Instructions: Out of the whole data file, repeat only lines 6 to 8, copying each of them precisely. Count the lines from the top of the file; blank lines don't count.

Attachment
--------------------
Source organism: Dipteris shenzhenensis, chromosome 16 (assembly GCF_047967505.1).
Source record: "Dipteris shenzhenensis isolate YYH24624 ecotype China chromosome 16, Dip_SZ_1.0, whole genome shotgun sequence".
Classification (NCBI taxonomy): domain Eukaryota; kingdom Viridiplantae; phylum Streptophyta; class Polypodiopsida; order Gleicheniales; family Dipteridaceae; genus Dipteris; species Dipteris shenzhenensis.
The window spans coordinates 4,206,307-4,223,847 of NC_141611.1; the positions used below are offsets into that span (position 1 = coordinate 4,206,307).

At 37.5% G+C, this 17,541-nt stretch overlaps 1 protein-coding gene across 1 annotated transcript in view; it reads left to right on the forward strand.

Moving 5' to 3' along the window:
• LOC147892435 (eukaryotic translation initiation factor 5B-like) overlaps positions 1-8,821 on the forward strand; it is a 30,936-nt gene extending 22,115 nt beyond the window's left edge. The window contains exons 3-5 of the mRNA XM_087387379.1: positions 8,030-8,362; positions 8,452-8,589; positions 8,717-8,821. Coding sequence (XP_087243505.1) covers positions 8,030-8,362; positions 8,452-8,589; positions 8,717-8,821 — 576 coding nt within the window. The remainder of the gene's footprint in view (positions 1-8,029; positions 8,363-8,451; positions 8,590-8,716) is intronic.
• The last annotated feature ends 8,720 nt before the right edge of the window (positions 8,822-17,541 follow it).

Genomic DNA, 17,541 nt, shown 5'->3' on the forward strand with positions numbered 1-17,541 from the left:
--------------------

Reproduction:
Moving 5' to 3' along the window:
• LOC147892435 (eukaryotic translation initiation factor 5B-like) overlaps positions 1-8,821 on the forward strand; it is a 30,936-nt gene extending 22,115 nt beyond the window's left edge. The window contains exons 3-5 of the mRNA XM_087387379.1: positions 8,030-8,362; positions 8,452-8,589; positions 8,717-8,821. Coding sequence (XP_087243505.1) covers positions 8,030-8,362; positions 8,452-8,589; positions 8,717-8,821 — 576 coding nt within the window. The remainder of the gene's footprint in view (positions 1-8,029; positions 8,363-8,451; positions 8,590-8,716) is intronic.
• The last annotated feature ends 8,720 nt before the right edge of the window (positions 8,822-17,541 follow it).